LAS VEGAS (KLAS) — More body camera video has been released from an in-custody death more than a year ago.
We want to warn you that viewers may find the material in this report disturbing.
The I-Team has been following the story of Byron Williams’ death.
Newly released video reveals the moments Metro Police officers realize Byron Williams may be dead.
Officer: “Possibly dead.“
Officer: “Cardiac arrest supposedly.“
The footage shown above is from September 5th, 2019 after officers try stopping the 50-year-old man for not having a bicycle light.
An officer appears to put a knee on his back.
At a fact finding review on October 2nd, an investigator revealed Williams said, “I can’t breathe” 24 times.
Officers do not provide immediate aide.
They joke Williams just may not want to go to jail.
Officers check his pulse several times while they wait for medical.
They note at the scene Williams has meth and pills on him, and he is wearing an ankle monitor.
“Is he breathing?“
“Check his pulse.”
“Put him on his side.”
Las Vegas Fire and Rescue arrives and police assist with chest compressions.
LV Fire & Rescue: “How long before we got here was he talking?”
Officer: “He wasn’t talking. He was just breathing.”
Williams is put on a stretcher and placed in an ambulance.
Officer: “He was like uh, uh, so when we put him down, he stopped moving so I put him on his side, I put my shin on his sternum, and I felt it every time. Then after a while, I didn’t feel it and I was like that’s when we started checking his pulse, he had one and then right before they got here, that’s when this happened.”
Officer: “I mean, we did what we had to do. You checked him. You had him upright.”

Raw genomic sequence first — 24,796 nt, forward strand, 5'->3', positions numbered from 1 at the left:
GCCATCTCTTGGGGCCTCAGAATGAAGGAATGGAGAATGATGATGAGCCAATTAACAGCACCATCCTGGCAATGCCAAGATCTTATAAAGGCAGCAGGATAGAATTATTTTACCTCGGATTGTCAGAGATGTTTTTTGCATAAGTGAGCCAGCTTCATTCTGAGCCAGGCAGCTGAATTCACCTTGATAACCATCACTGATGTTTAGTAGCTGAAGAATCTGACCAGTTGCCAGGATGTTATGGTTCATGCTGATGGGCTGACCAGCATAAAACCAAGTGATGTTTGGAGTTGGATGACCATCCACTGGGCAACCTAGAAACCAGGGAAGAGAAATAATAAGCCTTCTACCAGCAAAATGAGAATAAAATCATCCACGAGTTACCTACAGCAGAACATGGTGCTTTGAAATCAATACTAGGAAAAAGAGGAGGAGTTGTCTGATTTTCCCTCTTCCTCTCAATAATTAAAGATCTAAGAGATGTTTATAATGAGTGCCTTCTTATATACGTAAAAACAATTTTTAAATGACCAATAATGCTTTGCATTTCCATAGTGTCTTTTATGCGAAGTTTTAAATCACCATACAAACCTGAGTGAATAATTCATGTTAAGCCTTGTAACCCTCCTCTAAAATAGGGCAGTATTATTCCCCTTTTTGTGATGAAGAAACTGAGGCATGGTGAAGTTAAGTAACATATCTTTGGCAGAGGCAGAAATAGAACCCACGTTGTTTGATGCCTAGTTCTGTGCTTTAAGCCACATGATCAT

Williams was pronounced dead at the hospital.
His death was ruled a homicide because the prone restraint officers kept him in was a factor.
According to a medical examiner, a high level of methamphetamine in Williams’ system and health issues like a heart attack he may have had 12 to 24 hours before his death were also factors.
At this time, the Clark County District Attorney’s Office is not pursuing charges against the officers.
A Metro spokesman would not say whether the officers seen in the video faced disciplinary action. He did confirm they are active employees.
It was revealed Friday, the two main officers involved refused to provide statements to department investigators at the scene.
Williams’ family says they want police held accountable.
“He deserves justice,” said Renee Ricks-Jones. “What they did to him was not right. It was not fair. It was inhumane.”
The family has legal representation including civil rights lawyer Ben Crump.
No civil lawsuit has been filed yet.
At least two officers turned their body cameras off at the scene.
Metro has clarified and made changes to policy. Officers must keep body cameras on for the entirety of an event. They also must keep subjects on their sides or sitting upright rather than a prone restraint.